If you notice a few unlikely hikers on the Badger Mountain trail this morning, don't be alarmed -- they're probably reporters.
The Ridges to Rivers Open Space Network plans to hold a news conference on the mountain today to unveil a visionary plan that's been nearly four years in the making.
The publicity is important, but the report's potential to protect our quality of life is lost without our elected officials.
The study ought to be required reading for every city council member and county commissioner in the Mid-Columbia.
The vista from the top of Badger is a fitting spot for drawing attention to the document. For one thing, the summit offers panoramic views of the area incorporated in the plan.
But more importantly, Badger's trail system proves the value of open spaces and the strength of public-private partnerships to preserve them for posterity.
The comprehensive proposal has a long title -- "Vision Plan for open space conservation and trail connectivity in the Mid-Columbia Region." With a scope that stretches from Palouse Falls to Wallula Gap, the lengthy moniker seems appropriate.
The report is nearly an inch thick, incorporates the efforts of 18 groups and agencies in the Mid-Columbia and makes 50 various policy recommendations.
It's a great start.
Not everything envisioned in the plan will become reality. We're not even sure it should.
But the work behind the report has generated a momentum that ought to be exploited. That happens only if people pay attention.
The underlying concept -- that you can't plan for open space after it's gone -- is self-evident. But this effort reaches well beyond platitudes.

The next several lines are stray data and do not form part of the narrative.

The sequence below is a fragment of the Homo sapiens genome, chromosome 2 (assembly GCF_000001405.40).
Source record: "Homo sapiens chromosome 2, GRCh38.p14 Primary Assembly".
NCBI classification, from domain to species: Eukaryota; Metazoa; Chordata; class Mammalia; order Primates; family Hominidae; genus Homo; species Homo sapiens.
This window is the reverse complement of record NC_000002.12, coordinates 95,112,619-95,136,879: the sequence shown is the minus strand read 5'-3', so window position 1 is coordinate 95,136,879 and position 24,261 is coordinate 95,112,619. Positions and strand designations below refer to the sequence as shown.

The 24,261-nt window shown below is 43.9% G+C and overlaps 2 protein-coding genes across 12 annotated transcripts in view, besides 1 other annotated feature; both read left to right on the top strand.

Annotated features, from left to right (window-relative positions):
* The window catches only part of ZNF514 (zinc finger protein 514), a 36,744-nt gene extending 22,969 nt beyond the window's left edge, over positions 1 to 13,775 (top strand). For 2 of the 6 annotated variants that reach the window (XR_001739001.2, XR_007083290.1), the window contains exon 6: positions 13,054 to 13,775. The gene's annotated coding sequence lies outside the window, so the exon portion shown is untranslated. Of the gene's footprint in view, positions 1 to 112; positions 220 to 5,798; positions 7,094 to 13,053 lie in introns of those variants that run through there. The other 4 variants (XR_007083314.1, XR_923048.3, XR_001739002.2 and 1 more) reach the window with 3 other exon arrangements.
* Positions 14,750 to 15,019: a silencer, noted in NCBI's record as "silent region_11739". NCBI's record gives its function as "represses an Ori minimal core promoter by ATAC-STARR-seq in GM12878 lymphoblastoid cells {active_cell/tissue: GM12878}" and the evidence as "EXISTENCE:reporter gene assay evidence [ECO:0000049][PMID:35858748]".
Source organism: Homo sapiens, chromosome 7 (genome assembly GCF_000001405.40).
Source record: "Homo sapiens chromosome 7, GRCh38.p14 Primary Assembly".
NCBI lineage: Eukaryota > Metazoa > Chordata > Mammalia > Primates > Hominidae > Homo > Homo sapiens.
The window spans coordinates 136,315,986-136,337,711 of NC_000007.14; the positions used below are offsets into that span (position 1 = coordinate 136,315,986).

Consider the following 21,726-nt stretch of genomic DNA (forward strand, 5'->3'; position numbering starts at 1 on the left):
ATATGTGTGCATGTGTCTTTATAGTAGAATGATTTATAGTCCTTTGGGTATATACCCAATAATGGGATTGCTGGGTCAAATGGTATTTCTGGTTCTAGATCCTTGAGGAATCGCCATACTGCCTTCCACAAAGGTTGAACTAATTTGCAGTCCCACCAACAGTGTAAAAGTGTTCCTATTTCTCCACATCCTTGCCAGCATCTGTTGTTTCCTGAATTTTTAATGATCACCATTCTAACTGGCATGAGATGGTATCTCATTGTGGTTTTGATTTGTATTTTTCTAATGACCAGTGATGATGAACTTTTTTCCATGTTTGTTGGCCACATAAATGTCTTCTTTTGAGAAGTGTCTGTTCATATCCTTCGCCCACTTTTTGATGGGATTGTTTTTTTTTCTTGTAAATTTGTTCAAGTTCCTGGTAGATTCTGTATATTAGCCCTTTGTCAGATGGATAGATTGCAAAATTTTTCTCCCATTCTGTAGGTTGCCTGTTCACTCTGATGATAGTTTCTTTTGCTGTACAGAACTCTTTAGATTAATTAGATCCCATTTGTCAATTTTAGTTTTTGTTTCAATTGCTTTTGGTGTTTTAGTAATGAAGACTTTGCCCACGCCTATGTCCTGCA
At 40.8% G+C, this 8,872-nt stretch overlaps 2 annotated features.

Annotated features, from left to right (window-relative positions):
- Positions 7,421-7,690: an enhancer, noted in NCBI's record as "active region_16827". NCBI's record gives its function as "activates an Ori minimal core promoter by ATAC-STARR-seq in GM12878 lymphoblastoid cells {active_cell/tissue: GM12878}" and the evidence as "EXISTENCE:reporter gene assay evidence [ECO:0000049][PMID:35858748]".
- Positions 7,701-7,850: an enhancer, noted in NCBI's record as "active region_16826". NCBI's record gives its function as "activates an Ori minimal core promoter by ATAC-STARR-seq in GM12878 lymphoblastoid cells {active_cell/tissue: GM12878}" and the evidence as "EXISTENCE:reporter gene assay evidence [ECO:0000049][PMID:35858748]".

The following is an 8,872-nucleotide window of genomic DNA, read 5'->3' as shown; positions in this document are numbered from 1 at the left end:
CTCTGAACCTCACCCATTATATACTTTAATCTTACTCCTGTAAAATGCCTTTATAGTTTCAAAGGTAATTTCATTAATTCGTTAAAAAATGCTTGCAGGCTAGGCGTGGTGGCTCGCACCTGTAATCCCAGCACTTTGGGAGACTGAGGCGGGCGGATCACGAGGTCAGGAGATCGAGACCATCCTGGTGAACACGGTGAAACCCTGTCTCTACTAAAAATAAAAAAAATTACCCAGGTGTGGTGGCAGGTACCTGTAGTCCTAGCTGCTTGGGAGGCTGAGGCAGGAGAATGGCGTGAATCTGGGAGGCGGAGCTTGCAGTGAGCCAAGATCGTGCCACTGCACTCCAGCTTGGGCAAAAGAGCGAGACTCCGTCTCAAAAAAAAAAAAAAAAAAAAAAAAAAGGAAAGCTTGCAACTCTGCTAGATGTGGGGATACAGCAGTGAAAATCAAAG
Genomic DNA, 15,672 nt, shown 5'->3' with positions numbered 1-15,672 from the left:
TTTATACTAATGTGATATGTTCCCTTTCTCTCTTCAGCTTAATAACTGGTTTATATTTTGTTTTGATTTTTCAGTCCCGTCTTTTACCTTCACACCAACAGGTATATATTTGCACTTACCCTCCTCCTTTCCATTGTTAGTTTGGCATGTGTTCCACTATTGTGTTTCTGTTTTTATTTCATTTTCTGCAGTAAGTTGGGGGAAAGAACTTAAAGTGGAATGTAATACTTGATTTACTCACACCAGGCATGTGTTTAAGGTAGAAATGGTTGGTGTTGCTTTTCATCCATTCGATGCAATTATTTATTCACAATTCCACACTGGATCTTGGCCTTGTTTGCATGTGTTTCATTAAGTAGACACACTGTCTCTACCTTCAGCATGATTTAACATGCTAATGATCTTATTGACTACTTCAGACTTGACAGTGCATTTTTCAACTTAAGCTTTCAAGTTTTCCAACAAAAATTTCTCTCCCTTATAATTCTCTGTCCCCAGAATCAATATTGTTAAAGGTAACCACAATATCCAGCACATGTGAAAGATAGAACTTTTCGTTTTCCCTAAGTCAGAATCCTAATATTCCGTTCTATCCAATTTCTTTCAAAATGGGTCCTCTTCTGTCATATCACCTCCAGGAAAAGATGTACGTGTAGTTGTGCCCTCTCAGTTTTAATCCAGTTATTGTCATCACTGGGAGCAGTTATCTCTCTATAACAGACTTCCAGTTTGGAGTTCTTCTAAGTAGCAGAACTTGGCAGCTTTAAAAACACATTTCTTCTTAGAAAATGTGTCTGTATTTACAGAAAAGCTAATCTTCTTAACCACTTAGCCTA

It calls for a coordinated regional plan that balances the needs for development and preservation, with the full participation of local governments.
The Ridges to Rivers Open Space Network's steering committee included representation from Benton and Franklin counties, Benton City, West Richland, Kennewick, Pasco and Richland.
A model already exists -- the Sacajawea Heritage Trail is a great example of separate governments working together to create a recreational corridor that crosses jurisdictional boundaries.
Our future depends largely on how well we can accommodate growth without sacrificing the things that make the Mid-Columbia attractive to new residents and businesses.
The plan -- and a lot of more information about efforts to preserve open spaces -- is available at www.rrosn.org. It's worth a read.
More importantly, it's worthy of serious consideration at city halls and county courthouses. We owe it to future generations of Mid-Columbia residents to ensure the report is a working document and not the latest dust collector on office shelves.